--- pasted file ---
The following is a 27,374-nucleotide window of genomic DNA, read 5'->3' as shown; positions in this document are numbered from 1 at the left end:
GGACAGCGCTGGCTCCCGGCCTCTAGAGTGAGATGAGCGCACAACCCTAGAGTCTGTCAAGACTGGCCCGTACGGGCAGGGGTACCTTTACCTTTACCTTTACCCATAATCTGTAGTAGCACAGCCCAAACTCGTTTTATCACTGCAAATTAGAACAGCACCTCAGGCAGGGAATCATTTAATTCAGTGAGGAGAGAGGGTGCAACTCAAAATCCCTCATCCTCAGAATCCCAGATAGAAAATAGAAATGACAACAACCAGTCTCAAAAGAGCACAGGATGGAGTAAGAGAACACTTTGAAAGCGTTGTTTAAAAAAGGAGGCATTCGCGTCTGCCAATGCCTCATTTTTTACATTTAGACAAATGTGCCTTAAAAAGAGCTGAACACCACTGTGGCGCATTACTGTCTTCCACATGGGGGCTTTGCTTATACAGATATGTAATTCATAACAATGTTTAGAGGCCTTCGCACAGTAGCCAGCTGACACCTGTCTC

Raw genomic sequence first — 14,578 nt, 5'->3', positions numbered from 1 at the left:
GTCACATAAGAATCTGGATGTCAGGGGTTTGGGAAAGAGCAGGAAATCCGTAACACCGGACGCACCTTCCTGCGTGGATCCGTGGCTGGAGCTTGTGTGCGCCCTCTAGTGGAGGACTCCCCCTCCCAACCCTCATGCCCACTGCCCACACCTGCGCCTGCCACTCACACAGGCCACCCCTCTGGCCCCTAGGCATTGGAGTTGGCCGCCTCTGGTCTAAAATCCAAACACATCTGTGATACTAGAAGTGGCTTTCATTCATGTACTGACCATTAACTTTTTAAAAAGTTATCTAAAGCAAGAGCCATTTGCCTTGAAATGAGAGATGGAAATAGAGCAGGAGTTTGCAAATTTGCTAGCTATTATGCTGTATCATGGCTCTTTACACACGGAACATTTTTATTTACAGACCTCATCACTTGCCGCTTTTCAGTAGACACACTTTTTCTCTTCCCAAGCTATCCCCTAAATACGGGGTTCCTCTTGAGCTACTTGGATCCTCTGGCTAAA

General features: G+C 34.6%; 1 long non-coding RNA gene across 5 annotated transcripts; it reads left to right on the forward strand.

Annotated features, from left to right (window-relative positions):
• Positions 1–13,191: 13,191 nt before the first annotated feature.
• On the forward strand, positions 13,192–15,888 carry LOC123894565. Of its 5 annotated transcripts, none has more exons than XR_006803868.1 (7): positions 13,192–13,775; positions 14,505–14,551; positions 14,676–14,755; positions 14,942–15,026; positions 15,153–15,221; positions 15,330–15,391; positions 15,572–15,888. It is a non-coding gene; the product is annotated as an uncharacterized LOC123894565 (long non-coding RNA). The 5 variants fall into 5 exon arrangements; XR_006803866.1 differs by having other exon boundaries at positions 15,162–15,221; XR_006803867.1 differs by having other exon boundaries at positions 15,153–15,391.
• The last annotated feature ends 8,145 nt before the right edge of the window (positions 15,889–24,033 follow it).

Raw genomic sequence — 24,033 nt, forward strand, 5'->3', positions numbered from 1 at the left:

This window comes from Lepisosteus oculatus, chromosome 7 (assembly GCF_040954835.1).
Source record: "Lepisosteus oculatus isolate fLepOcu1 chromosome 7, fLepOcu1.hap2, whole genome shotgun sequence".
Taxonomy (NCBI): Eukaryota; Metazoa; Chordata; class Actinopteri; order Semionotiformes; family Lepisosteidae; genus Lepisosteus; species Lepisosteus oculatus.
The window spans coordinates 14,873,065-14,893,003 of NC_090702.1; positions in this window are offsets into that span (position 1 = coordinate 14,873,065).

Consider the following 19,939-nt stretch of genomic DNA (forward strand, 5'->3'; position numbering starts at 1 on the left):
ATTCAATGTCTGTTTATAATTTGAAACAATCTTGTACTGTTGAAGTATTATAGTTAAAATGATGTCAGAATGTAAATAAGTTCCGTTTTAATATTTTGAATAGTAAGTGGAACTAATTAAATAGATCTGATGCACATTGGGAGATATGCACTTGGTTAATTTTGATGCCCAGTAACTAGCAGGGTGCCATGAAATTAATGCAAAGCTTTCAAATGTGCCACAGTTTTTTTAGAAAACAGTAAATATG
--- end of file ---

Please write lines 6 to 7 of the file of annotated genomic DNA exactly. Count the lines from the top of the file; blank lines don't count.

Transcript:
Annotated features, from left to right (window-relative positions):
• Positions 1–13,191: 13,191 nt before the first annotated feature.